Welcome to the Convo, where ACG Blog contributors get together for discussion and analysis. Today’s topic is last night’s episode of “Glee,” “The Substitute.”
Last night’s episode of “Glee” was riddled with problems and came out as the worst episode since the Britney fiasco. But then, after a string of great episodes I suppose the narrative had to come down at some point. Terri and her poorly-written character coming back is always trouble. Yet again we had Sue rapidly and unbelievable promoted beyond her purview. But perhaps the greatest folly was making Gwyneth Paltrow the centerpiece; after all, to save glee club from dated songs they chose a mid-to-late-’90s actress with limited singing experience? The whole thing felt like a plug for her new movie, “Country Strong,” which coincidentally aired several commercials throughout the hour.
It all begins with an illness, which as any teacher knows runs rampant through claustrophobic and unhygienic student populations. Sue finally got to employ germ warfare by strategically aiming infected sneezes at Figgins, one of the funniest scenes of the night. Schue also catches the flu, which he only admits once he turns around and sees glee babies! I have to admit, this is possibly the cutest thing I’ve ever seen, and if you thought the same you absolutely must watch the following behind-the-scenes video. It is positively adorable.
Okay, take a minute to bask in the cuteness, then it’s back to the episode. Actually, so far so good, though we’re only a few minutes in. It kind of starts to go downhill from here. With Schue gone Kurt convinces substitute Holly Holiday—only a double entendre away from being a Bond girl—to also take over glee club to stop bossy Rachel. Holly gives the club essentially free reign to choose their songs, and Puck suggests “that new Cee Lo song,” since of course they can’t say “Fuck You!” on the air. Instead they perform a high-powered if watered-down version called “Forget You!” Ironically, in an attempt to give the glee clubbers freedom their freedoms had to be curtailed; the very message espoused by being allowed to sing the song was subverted by the necessary censoring. Perhaps Rachel sat out the song and pouted because she sensed the contradiction.
Mr. Schue, meanwhile, is floundering around at home, sweating and hallucinating, when — dun dun DUN — Terri appears out of the mist with soup, a DVD “Singin’ in the Rain” and sex, because people coughing up mucus and generally lying around in their own filth are so attractive. Don’t do her it, I thought. Since I was so spot-on about in-the-closet bully Salt Karofsky, I’m saying it right here, right now: Terri is totally going to get preggers from that one-night stand. Real preggers, too, not fake preggers. Damn you, “Glee” writers! We were this close to being rid of her and her horrendous plotline altogether!
Meanwhile, Sue, as acting principal, tries unsuccessfully to disband the football team before Bieste points out the Cheerios will have no one to cheer for. Sue practically mutters, “Curses! Foiled again!” as she stalks off. She also fires Schue, successfully, because, what the hell, why not? It’s not like there’s a teacher’s union or any sort of accountability. She also sets her sights on cafeteria tater tots, for some reason, and has the Cheerios dump them in trash cans right in front of tot-loving Mercedes. You know this won’t sit well, especially when Sue replaces all the food with probiotic foam and crap like that. Um, what? Have the writers ever even been to a school? It takes forever to get this kind of thing done, and it has to be done at the district level, the principal has no control over nutrition services, and oh yeah probiotic foam is expensive! ACG Blog readers know that I give “Glee” a lot of artistic license, but this just goes too far. Is a sliver of reality too much to ask? Come on.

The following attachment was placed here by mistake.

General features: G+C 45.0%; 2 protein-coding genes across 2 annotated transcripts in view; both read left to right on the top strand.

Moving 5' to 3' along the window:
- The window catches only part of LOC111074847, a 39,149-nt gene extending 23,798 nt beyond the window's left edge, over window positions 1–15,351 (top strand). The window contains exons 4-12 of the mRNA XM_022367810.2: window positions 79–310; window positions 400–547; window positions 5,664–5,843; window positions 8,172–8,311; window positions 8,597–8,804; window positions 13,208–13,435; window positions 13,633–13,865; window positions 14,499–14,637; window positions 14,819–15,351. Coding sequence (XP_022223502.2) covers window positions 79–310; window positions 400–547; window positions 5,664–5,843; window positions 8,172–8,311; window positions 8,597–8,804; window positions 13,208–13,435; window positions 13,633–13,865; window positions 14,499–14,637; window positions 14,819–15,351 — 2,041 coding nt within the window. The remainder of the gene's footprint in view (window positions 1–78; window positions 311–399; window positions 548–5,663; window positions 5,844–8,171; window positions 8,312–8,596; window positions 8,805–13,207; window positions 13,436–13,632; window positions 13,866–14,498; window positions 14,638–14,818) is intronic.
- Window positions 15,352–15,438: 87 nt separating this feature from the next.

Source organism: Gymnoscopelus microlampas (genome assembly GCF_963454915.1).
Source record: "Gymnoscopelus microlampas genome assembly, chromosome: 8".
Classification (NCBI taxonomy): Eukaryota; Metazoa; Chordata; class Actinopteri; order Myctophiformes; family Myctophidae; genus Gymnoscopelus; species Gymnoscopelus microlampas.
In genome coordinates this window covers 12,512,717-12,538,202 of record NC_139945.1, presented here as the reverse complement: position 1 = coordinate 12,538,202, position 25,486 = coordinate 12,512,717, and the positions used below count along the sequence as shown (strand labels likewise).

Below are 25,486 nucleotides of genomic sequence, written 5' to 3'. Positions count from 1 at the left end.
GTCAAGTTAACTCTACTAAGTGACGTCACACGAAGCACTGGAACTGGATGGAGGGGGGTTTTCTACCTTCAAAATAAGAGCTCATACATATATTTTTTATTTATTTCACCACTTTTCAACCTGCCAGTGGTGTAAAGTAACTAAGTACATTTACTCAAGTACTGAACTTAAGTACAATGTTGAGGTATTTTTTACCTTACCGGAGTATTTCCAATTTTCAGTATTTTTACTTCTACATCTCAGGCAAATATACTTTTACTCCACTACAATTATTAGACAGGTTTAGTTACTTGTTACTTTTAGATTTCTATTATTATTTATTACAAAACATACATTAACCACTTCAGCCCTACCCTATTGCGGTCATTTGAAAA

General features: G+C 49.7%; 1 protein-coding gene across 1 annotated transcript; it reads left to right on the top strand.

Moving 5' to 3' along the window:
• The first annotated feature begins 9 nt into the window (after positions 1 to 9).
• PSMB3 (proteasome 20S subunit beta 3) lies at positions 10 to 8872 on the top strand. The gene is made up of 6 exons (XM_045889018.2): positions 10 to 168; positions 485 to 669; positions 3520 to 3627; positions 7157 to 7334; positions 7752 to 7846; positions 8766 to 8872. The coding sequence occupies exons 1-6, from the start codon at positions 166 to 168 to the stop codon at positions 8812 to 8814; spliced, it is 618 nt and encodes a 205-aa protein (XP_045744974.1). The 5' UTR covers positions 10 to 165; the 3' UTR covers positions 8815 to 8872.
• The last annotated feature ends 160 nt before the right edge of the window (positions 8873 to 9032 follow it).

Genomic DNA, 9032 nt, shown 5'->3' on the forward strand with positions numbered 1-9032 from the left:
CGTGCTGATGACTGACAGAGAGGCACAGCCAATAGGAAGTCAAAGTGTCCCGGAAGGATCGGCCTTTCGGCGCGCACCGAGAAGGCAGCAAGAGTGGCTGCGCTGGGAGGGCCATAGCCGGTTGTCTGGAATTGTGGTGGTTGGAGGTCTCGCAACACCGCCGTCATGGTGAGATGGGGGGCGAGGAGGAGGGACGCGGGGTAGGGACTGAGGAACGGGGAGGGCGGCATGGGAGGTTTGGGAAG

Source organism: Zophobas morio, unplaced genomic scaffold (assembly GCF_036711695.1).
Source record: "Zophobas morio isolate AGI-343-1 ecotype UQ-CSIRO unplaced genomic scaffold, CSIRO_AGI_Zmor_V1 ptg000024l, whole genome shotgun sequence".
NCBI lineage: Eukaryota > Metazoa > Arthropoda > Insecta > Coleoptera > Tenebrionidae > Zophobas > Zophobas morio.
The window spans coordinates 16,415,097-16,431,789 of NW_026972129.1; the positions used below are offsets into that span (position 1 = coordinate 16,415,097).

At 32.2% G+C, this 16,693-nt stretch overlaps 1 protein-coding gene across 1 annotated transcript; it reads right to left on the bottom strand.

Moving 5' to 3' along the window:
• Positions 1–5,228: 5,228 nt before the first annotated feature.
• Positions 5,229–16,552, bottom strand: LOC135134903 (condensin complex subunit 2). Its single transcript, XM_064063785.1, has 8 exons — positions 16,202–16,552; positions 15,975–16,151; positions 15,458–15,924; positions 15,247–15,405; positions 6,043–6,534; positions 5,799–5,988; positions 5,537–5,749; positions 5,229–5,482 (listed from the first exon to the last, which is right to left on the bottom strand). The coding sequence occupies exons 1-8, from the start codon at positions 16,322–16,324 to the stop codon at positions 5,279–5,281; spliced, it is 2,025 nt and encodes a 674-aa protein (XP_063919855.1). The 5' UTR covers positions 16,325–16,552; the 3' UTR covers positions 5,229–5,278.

There’s even an entire subplot involving Mercedes shoving tater tots up Sue’s car’s exhaust pipe that was so contrived and pointless recounting it would be an insult to you, the reader. The only positive to come out of the tots situation is a hysterical Breadsticks scene with Mercedes, Kurt and Blaine when they talk about nothing but Proposition 8, Patti LuPone and gay gay gay gay gay. Mercedes imagines their conversation becomes so gay that a teensy pocketbook spits out of Kurt’s mouth. “Oh my gosh, I opened my mouth and a little purse falls out.” “So gay,” Blaine says admiringly. “How’d that get in there?” Kurt wonders. It’s possibly one of my favorite “Glee” moments of all time.
Holly finally feels the pressure of being a full-time teacher — you know, actually having to control students and teach them stuff — and this leads to a Very Special Conversation about the role of a teacher. She tells Schue it’s about creating connections and stopping kids from dropping out, the statistic for which she has handily memorized. Schue rebuts that substitutes can afford to be flippant; regular teachers have responsibility to shepherd students into a wider worldview and new ideas. The lovely point-counterpoint ends with each one realizing they can incorporate parts of both methods and better appeal to students while also introducing new ideas. This actually leads to a nice mash-up of Rihanna and Jay-Z’s “Umbrella” with the truly classic “Singin’ in the Rain.” Schue gets rehired, blah blah blah.
Don’t get me wrong — there was far more wrong with this episode than right with it. Why did Mercedes have to realize food and Kurt are proxies for real relationships by staging some Norma Ray-esque tater tots protest? What was the point of the “Make ‘Em Laugh” hallucination, besides some excellent choreogaphy? Are they building up to something with Karofsky, who surfaced yet again brings up the kiss he wants kept a dead secret? Why haven’t they released the wildly entertaining cover of “Conjunction Junction”?
Also, I think there needs to be a serious examination of whether Sue is taking advantage of Becky. She makes a cute minion, to be sure, but Sue almost seems to exploit her, something someone with so much concern for the mentally disabled would be wary of. Of course, maybe the entire situation is a commentary on how normal and accepting Sue is; after all, any Cheerio, Santana or Brittany or even Quinn, could be her clipboard-toting assistant. It may have nothing to do with Becky’s disability. But we’ll see.
Another episode of “Glee,” another week of ups and downs. Though this one consisted of more ups, in my opinion.